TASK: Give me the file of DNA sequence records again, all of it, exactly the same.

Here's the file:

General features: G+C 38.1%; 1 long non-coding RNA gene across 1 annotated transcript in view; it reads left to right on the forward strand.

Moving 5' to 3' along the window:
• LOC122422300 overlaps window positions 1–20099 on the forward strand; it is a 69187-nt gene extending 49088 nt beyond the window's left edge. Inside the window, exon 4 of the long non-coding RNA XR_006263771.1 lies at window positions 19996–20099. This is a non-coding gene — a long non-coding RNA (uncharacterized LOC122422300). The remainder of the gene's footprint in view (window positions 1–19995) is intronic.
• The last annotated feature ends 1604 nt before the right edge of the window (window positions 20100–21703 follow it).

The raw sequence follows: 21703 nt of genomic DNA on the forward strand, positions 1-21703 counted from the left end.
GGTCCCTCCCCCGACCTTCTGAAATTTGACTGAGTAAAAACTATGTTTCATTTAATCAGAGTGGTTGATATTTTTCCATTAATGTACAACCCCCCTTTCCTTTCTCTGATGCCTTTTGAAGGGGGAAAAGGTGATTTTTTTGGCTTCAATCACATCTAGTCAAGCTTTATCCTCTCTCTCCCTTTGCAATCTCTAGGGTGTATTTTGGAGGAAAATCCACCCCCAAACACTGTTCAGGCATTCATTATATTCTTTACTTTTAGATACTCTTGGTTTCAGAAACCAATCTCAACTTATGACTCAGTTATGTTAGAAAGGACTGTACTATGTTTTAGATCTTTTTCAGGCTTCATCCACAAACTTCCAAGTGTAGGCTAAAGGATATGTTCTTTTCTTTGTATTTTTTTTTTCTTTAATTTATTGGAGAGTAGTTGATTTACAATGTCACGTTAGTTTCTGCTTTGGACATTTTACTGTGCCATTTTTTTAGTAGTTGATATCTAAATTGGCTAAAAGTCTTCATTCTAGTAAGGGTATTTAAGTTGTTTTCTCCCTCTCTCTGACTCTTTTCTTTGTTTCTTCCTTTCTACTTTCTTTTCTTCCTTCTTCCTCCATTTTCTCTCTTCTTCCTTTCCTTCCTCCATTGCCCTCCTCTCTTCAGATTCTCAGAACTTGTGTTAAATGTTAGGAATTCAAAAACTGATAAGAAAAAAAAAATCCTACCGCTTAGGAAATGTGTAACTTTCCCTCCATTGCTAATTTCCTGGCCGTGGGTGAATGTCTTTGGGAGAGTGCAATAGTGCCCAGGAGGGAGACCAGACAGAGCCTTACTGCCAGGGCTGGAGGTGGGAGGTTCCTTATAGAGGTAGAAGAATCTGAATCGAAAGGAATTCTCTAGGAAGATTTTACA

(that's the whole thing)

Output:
General features: G+C 38.1%; 1 long non-coding RNA gene across 1 annotated transcript in view; it reads left to right on the forward strand.

Moving 5' to 3' along the window:
• LOC122422300 overlaps window positions 1–20099 on the forward strand; it is a 69187-nt gene extending 49088 nt beyond the window's left edge. Inside the window, exon 4 of the long non-coding RNA XR_006263771.1 lies at window positions 19996–20099. This is a non-coding gene — a long non-coding RNA (uncharacterized LOC122422300). The remainder of the gene's footprint in view (window positions 1–19995) is intronic.
• The last annotated feature ends 1604 nt before the right edge of the window (window positions 20100–21703 follow it).

The raw sequence follows: 21703 nt of genomic DNA on the forward strand, positions 1-21703 counted from the left end.
GGTCCCTCCCCCGACCTTCTGAAATTTGACTGAGTAAAAACTATGTTTCATTTAATCAGAGTGGTTGATATTTTTCCATTAATGTACAACCCCCCTTTCCTTTCTCTGATGCCTTTTGAAGGGGGAAAAGGTGATTTTTTTGGCTTCAATCACATCTAGTCAAGCTTTATCCTCTCTCTCCCTTTGCAATCTCTAGGGTGTATTTTGGAGGAAAATCCACCCCCAAACACTGTTCAGGCATTCATTATATTCTTTACTTTTAGATACTCTTGGTTTCAGAAACCAATCTCAACTTATGACTCAGTTATGTTAGAAAGGACTGTACTATGTTTTAGATCTTTTTCAGGCTTCATCCACAAACTTCCAAGTGTAGGCTAAAGGATATGTTCTTTTCTTTGTATTTTTTTTTTCTTTAATTTATTGGAGAGTAGTTGATTTACAATGTCACGTTAGTTTCTGCTTTGGACATTTTACTGTGCCATTTTTTTAGTAGTTGATATCTAAATTGGCTAAAAGTCTTCATTCTAGTAAGGGTATTTAAGTTGTTTTCTCCCTCTCTCTGACTCTTTTCTTTGTTTCTTCCTTTCTACTTTCTTTTCTTCCTTCTTCCTCCATTTTCTCTCTTCTTCCTTTCCTTCCTCCATTGCCCTCCTCTCTTCAGATTCTCAGAACTTGTGTTAAATGTTAGGAATTCAAAAACTGATAAGAAAAAAAAAATCCTACCGCTTAGGAAATGTGTAACTTTCCCTCCATTGCTAATTTCCTGGCCGTGGGTGAATGTCTTTGGGAGAGTGCAATAGTGCCCAGGAGGGAGACCAGACAGAGCCTTACTGCCAGGGCTGGAGGTGGGAGGTTCCTTATAGAGGTAGAAGAATCTGAATCGAAAGGAATTCTCTAGGAAGATTTTACA